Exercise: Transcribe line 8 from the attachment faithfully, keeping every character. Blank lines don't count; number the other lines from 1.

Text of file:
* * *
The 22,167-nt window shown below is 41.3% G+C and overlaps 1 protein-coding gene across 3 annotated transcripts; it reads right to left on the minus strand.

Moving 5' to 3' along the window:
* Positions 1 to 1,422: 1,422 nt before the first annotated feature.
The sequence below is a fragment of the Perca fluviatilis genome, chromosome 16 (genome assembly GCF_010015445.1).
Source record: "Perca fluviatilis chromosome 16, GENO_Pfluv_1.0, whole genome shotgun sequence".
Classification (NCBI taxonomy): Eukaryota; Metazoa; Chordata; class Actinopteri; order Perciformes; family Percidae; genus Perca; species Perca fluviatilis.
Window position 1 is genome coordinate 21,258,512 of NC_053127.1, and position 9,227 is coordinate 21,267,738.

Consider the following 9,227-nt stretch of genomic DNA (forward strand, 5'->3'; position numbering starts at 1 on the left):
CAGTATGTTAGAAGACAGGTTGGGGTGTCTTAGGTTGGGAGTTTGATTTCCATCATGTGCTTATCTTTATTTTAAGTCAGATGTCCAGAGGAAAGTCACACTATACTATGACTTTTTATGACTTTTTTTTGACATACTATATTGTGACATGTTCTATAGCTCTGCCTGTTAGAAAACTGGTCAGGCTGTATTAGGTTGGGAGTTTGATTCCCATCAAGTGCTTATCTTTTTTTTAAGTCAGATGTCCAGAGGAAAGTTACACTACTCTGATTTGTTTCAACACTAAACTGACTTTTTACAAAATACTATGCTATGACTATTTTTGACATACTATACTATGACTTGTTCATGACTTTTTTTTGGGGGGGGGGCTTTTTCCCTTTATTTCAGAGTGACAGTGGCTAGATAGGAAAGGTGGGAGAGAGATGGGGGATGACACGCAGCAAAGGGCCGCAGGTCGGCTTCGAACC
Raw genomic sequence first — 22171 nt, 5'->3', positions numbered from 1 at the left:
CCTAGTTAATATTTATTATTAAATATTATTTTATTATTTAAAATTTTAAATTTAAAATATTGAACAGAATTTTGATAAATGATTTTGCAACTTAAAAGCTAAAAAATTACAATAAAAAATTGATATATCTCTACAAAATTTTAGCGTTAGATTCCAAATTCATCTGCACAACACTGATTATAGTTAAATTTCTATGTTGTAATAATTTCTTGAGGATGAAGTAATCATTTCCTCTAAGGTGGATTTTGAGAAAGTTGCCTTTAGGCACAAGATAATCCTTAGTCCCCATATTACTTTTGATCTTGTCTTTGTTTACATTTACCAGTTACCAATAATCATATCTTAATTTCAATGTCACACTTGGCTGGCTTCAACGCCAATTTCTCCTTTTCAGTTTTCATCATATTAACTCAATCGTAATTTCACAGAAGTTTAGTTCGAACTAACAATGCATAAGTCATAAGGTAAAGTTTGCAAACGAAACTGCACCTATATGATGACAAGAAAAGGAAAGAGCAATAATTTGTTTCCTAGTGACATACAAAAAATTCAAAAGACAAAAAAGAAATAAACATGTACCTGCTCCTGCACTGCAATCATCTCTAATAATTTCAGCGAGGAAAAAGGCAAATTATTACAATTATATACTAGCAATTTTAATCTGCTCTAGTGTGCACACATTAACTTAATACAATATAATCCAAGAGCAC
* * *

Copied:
Consider the following 9,227-nt stretch of genomic DNA (forward strand, 5'->3'; position numbering starts at 1 on the left):